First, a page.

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The Lowdown on Low Back Pain


I see first hand the devastating effects of chronic low back pain on individual lives.


I wish I could get a new back.

I am tired of living with this pain.

I wish I could go to the gym with my friends and do deadlifts with them.

I miss being able to pick up my daughter without excruciating pain.

I want to clean my house without having to take a break.



These are common things I hear from my patients when I first meet them.


Chronic low back pain is an unfortunate reality for many people here in Australia and around the world.


According to the Australian Institute of Health and Welfare, one in six Australians suffers from chronic back problems. [1] That means one in six people around you has lived with, endured, and suffered from persistent lower back pain for three months or more.


And for all you reading this right now, 70-90% will experience lower back pain at some point in your life, if you haven't already [2].


There was a study conducted at the University of Sydney in 2014, and it found that the number one reason for missed work here in Australia, wasn’t stress, wasn’t the common cold, but you guessed it, regular old back pain. The published data shows that in Australia, back pain is the leading cause of work loss days with 25% of sufferers in the 18-44 age group taking 10 or more days off per year, and costing Australia around $4.8 billion each year for health care. [3]


Study after study shows that low back pain is the leading cause of disability worldwide, and for nearly all people with low back pain, it is not possible to identify a specific cause of their pain [4]





What do these stats tell us?


Back pain is a massive problem that plagues us! With all the advances in health care, why haven't we been able to tackle this condition? Why haven’t we found a cure for low back pain?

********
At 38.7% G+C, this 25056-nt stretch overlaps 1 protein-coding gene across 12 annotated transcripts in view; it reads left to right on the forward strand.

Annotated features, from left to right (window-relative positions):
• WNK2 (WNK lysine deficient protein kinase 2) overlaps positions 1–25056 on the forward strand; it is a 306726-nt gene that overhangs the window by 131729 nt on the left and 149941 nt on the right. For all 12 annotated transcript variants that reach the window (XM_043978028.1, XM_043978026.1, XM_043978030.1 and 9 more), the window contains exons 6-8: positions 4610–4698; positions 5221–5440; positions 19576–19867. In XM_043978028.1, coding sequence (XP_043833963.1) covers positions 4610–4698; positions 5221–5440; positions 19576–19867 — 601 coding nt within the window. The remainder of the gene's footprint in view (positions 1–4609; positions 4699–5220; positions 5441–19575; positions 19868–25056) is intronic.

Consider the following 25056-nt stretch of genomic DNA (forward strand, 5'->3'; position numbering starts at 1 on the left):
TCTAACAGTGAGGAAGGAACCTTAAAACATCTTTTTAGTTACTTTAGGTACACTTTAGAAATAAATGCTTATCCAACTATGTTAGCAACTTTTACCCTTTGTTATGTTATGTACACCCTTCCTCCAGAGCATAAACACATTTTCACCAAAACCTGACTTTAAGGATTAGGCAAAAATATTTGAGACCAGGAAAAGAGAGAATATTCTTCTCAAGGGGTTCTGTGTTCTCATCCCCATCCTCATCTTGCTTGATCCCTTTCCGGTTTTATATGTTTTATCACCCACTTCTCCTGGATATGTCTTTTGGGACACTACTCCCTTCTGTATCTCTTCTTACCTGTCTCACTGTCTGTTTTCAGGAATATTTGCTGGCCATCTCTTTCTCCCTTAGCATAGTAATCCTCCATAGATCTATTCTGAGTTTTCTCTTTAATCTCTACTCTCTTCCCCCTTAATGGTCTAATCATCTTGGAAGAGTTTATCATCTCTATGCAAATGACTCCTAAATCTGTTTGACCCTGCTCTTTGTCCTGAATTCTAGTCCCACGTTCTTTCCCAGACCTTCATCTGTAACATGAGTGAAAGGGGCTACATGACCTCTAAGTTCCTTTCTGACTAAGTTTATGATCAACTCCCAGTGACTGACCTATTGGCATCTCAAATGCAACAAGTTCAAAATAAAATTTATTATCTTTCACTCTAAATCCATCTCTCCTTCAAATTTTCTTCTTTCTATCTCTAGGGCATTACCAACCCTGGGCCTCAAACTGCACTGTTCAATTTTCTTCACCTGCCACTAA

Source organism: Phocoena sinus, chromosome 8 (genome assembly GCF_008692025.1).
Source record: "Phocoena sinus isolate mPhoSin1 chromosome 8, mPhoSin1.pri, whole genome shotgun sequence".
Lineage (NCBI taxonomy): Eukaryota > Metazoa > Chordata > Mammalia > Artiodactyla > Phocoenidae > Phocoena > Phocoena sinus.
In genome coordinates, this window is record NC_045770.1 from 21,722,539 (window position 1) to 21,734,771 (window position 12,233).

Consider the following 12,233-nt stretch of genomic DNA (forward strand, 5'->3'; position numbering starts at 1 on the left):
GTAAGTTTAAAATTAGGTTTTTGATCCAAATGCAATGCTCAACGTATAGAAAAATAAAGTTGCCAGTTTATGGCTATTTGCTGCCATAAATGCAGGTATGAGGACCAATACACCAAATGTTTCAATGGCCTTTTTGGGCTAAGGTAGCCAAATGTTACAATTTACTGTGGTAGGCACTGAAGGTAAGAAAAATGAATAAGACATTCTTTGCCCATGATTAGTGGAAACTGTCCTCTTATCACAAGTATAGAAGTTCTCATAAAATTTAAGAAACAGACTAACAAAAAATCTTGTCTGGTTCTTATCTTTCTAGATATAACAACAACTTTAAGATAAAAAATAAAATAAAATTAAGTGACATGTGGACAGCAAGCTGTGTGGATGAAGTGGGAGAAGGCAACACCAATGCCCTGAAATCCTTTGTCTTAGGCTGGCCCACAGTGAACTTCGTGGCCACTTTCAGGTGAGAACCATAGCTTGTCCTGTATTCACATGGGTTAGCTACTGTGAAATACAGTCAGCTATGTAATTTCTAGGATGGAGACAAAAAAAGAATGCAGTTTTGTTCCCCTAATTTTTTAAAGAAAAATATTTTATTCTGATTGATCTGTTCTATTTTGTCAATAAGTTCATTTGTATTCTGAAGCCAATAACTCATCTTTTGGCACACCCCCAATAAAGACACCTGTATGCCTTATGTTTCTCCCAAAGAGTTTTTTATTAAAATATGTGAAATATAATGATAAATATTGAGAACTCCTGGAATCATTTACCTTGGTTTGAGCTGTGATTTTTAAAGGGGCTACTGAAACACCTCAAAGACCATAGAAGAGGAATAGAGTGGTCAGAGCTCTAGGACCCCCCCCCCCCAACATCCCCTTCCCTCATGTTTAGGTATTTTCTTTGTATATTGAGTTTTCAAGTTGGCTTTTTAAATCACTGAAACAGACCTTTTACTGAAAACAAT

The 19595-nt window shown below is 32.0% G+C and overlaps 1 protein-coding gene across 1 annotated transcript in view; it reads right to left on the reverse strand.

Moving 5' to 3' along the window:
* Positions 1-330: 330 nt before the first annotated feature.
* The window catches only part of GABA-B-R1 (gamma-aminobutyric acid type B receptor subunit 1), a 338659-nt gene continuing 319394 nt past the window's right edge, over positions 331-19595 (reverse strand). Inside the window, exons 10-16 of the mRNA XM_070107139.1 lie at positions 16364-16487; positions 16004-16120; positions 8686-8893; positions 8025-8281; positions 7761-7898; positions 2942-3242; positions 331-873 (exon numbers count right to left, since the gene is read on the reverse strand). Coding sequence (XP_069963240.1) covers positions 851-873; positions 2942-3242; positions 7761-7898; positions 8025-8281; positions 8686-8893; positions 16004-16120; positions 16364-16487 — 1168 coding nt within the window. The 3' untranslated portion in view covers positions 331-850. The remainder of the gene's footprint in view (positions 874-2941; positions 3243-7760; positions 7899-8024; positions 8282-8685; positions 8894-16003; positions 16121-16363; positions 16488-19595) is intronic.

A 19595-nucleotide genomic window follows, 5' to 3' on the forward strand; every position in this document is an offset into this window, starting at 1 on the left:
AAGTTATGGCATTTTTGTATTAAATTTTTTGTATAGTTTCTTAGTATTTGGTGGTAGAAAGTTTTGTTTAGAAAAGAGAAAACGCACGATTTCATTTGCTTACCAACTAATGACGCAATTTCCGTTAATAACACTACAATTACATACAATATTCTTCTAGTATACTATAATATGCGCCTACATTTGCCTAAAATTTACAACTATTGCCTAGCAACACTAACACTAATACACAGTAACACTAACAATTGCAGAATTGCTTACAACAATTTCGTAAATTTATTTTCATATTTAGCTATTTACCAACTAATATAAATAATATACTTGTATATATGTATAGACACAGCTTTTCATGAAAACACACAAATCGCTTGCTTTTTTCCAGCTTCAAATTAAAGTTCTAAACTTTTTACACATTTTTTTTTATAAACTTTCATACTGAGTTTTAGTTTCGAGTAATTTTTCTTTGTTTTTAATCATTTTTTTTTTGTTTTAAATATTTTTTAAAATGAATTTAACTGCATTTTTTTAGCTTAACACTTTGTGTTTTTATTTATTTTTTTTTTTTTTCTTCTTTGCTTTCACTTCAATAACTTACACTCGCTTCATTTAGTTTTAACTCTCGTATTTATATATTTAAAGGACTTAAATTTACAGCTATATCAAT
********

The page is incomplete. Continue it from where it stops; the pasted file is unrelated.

The reason for this is lower back pain itself is not the problem. It is merely a symptom of the underlying problem, and that is movement dysfunction.


In 2021, we move in ways contrary to how our bodies are designed to move. Many of us endure chronic low back pain because we do not move the way we were designed to. If you’ve read my March blog post, you’ll remember that we are born with ideal posture and ideal movement patterns.


Let’s look at an example. If I were to go to Castle Towers and observe people’s gait (movement) patterns, I might notice that someone’s mid-back has no movement and that their low back has too much movement. This is a faulty pattern. The correct movement pattern is thoracic mobility and lumbar spine stability. With the faulty movement pattern mentioned above, there would be overloading of lower back joints. After many years of repeating this gait pattern, the result would be wear and tear of the spine.


Skeleton, human body, joint by joint approach
Joint by Joint approach- the stability vs mobility man


Here at Balanced for Life, we assess the movement patterns of each patient. With chiropractic adjustments, we restore movement to joints that have lost their full range of motion, and also prescribe exercises to help restore proper movement patterns in order to prevent overloading the joints in the future.


And what if you don’t have pain? We can observe your movements patterns too, so we can help you move better and prevent pain in the future (this is something we are super passionate about!)


As we always say here at Balanced for Life, Moving Better Matters.



[1] Aihw.gov.au. 2017. Web

[2]https://www.aihw.gov.au/reports/chronic-musculoskeletal-conditions/back-problems/contents/impact-of-back-problems

[3] https://www.sydney.edu.au/news/84.html?newsstoryid=13283

[4} Hartvigsen et al. What is Low Back Pain and Why we need to pay attention. The Lancet. June 2018.






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